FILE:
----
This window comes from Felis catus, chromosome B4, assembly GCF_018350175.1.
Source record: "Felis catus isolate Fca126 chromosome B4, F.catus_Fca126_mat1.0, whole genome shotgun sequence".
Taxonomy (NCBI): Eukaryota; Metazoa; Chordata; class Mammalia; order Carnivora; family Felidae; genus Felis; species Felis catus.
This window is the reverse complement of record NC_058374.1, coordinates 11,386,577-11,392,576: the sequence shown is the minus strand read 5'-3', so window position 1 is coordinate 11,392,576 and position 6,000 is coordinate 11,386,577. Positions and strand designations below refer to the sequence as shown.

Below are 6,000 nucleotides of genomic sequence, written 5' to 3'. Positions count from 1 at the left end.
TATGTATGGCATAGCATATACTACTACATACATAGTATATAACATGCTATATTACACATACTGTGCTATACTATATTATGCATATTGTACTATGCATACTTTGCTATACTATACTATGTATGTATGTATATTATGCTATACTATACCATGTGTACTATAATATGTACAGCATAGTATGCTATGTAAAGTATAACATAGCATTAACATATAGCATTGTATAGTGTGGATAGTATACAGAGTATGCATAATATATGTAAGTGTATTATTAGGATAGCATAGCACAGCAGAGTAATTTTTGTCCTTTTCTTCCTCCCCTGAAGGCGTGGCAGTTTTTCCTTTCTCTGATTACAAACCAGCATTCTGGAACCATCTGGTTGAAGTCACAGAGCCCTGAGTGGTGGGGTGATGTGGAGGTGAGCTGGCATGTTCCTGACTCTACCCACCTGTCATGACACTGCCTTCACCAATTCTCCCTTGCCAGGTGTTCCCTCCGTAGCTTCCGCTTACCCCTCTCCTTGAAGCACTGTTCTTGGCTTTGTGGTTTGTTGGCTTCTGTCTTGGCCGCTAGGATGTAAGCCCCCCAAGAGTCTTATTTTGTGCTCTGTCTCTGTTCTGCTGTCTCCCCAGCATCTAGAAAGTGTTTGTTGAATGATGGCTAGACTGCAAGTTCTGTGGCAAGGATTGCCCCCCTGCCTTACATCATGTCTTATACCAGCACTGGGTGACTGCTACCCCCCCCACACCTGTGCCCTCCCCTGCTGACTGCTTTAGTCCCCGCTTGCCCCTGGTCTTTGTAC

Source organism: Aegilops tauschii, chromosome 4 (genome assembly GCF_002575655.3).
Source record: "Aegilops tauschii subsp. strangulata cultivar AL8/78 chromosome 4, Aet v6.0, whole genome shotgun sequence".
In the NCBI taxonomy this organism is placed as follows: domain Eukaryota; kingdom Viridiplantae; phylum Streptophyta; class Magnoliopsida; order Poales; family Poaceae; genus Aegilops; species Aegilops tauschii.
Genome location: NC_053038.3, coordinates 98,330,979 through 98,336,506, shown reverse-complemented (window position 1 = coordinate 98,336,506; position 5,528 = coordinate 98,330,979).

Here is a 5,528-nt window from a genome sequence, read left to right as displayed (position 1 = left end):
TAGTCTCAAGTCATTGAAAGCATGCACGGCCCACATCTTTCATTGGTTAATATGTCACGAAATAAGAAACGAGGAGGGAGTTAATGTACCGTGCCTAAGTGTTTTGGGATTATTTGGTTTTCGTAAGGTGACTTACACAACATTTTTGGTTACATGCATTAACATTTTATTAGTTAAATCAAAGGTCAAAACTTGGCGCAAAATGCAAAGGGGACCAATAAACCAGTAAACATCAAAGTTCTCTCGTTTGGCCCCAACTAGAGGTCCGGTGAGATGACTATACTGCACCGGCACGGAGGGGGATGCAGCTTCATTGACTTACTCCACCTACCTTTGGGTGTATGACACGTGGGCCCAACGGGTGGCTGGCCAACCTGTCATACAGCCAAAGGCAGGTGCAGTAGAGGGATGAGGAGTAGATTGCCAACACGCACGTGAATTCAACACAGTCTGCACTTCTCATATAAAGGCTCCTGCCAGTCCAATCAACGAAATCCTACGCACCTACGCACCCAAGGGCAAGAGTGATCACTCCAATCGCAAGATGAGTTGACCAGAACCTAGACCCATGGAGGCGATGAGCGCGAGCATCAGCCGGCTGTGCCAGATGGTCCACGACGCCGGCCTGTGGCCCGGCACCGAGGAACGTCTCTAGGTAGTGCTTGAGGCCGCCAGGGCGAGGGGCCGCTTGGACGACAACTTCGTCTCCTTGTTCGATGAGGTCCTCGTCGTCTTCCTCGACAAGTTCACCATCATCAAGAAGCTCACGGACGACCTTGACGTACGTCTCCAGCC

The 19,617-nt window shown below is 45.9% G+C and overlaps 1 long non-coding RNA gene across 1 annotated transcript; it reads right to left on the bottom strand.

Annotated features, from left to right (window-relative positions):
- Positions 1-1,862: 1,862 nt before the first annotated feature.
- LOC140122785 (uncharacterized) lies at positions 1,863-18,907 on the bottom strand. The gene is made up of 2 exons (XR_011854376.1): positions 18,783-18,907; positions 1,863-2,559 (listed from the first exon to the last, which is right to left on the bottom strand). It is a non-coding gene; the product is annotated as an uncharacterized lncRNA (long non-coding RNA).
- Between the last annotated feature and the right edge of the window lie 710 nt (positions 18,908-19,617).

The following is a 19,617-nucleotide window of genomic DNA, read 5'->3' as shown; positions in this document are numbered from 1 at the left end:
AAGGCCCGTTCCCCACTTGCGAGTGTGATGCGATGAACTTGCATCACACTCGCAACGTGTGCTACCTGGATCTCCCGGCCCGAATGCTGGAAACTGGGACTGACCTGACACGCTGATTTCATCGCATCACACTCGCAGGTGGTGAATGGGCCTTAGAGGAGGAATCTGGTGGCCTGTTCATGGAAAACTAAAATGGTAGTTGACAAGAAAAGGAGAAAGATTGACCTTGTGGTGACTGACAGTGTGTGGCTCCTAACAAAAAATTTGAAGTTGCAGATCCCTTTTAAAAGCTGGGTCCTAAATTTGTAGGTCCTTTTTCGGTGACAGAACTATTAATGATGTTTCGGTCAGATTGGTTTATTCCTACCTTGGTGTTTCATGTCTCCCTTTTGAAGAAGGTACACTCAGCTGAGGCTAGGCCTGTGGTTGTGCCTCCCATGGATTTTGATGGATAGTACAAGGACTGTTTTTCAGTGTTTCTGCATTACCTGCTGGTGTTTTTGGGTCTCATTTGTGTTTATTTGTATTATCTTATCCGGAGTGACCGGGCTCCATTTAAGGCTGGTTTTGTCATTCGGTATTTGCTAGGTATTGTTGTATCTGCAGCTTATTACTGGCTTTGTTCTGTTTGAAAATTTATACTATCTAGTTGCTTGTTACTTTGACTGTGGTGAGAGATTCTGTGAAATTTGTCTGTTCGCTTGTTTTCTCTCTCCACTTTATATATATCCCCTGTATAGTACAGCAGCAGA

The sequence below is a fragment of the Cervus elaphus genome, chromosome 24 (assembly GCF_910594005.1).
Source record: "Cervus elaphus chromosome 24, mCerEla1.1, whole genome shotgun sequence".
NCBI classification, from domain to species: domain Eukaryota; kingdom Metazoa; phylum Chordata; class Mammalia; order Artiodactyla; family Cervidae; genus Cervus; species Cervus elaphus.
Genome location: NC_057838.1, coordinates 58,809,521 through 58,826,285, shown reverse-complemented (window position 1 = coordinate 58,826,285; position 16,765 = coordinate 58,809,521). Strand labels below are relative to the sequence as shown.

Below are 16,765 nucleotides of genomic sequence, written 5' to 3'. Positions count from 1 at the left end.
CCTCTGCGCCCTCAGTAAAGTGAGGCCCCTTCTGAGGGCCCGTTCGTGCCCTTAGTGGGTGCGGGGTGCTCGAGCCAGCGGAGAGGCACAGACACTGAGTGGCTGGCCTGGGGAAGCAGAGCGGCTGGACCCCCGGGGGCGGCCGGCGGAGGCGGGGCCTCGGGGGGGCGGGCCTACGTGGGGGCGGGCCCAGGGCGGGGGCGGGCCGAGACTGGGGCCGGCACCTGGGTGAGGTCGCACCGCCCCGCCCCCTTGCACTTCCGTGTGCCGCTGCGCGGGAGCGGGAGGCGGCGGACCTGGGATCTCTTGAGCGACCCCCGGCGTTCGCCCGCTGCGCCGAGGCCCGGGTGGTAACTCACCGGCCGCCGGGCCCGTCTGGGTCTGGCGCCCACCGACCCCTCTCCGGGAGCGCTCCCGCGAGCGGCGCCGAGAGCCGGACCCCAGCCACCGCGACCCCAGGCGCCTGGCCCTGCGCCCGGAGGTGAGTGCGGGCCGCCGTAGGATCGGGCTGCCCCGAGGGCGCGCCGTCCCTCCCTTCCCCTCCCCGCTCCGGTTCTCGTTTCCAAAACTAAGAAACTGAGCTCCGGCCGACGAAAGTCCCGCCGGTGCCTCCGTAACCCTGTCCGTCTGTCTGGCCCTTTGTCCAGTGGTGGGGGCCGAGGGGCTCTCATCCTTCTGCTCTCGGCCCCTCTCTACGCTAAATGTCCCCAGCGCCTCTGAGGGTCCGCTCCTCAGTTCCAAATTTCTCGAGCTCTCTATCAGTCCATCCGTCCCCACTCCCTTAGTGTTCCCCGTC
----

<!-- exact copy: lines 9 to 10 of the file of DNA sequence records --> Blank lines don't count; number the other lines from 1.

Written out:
In the NCBI taxonomy this organism is placed as follows: domain Eukaryota; kingdom Viridiplantae; phylum Streptophyta; class Magnoliopsida; order Poales; family Poaceae; genus Aegilops; species Aegilops tauschii.
Genome location: NC_053038.3, coordinates 98,330,979 through 98,336,506, shown reverse-complemented (window position 1 = coordinate 98,336,506; position 5,528 = coordinate 98,330,979).